In a conversational speech, Gross outlined how we got here and what makes this bear market different. He pointed out the rise of active central banking since the end of the gold standard (as administered within the Bretton Woods system) as the key impetus behind the golden age of financial capitalism and the "great moderation" of macroeconomic risk that we enjoyed for more than two decades. We got used to the comforts of that era to our own peril, and it directly or indirectly led to massive global imbalances such as the indebtedness of the U.S. consumer and the Western financial system on one side and the bulging foreign exchange coffers of China on the other. Now, as we go on a long, hard journey to repair our collective balance sheets, Gross sees no quick return to the days of low unemployment, low inflation, and solid economic growth.

Gross suggested that investors would need to question many long-held beliefs as they adjust to this new normal. Among them is the idea that risky assets such as stocks are always better for the long run. In the subdued economic climate ahead, risk-taking is simply not going to be as rewarding, so investors may want to switch down to a more sedate asset allocation mix with more bonds and stable blue chip stocks.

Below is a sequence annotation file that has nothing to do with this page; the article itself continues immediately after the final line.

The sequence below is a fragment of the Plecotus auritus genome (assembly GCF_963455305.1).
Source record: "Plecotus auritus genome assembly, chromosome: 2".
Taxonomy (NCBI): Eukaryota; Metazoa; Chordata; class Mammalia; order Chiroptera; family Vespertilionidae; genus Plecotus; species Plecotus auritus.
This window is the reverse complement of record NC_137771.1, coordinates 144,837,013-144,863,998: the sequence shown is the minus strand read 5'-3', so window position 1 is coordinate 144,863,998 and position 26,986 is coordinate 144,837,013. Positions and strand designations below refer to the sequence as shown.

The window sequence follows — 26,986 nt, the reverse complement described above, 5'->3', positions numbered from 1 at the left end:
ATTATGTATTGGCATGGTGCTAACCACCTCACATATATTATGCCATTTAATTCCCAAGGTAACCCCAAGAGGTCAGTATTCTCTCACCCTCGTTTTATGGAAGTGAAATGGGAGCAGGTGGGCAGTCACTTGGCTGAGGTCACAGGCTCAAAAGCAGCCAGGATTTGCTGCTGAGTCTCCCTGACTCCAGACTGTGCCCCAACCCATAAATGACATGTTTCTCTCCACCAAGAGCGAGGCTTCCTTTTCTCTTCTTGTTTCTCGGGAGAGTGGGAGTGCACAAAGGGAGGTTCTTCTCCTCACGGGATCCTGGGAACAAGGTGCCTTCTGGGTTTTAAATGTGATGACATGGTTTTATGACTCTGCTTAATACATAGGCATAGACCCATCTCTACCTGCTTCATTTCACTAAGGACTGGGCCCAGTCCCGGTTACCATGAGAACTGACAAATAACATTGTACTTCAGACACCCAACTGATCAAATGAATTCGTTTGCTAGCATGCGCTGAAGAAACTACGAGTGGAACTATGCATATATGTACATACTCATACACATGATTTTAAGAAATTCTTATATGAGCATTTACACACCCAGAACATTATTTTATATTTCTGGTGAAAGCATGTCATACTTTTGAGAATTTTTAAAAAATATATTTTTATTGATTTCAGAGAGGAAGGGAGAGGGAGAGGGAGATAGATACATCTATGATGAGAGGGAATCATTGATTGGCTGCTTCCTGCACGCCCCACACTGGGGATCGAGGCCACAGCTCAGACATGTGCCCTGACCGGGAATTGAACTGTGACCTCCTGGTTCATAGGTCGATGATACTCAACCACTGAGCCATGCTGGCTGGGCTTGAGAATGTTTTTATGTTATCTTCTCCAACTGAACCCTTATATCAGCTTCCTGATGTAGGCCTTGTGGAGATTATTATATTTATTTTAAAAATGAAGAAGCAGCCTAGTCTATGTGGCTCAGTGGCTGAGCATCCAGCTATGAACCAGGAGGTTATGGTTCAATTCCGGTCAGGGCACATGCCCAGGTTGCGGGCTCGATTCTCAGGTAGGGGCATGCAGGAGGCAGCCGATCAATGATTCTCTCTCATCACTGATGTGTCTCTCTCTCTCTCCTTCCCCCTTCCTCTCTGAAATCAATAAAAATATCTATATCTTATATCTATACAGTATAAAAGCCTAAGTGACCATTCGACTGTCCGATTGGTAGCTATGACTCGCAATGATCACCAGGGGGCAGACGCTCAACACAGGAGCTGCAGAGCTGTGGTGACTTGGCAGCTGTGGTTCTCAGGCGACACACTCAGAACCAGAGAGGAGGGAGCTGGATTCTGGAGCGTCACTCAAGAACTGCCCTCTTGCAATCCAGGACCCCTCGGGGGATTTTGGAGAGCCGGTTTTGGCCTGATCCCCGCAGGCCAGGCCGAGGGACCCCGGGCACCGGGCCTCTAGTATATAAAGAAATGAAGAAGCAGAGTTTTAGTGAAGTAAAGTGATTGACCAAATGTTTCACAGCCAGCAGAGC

Another key piece of advice from Gross is to raise investments outside the U.S because the dollar is likely to lose its status as the world's reserve currency amid massive levels of government debt.

Finally, Gross predicts a saner, more stewardship-minded money management industry characterized by greater aversion to loss and lower fees.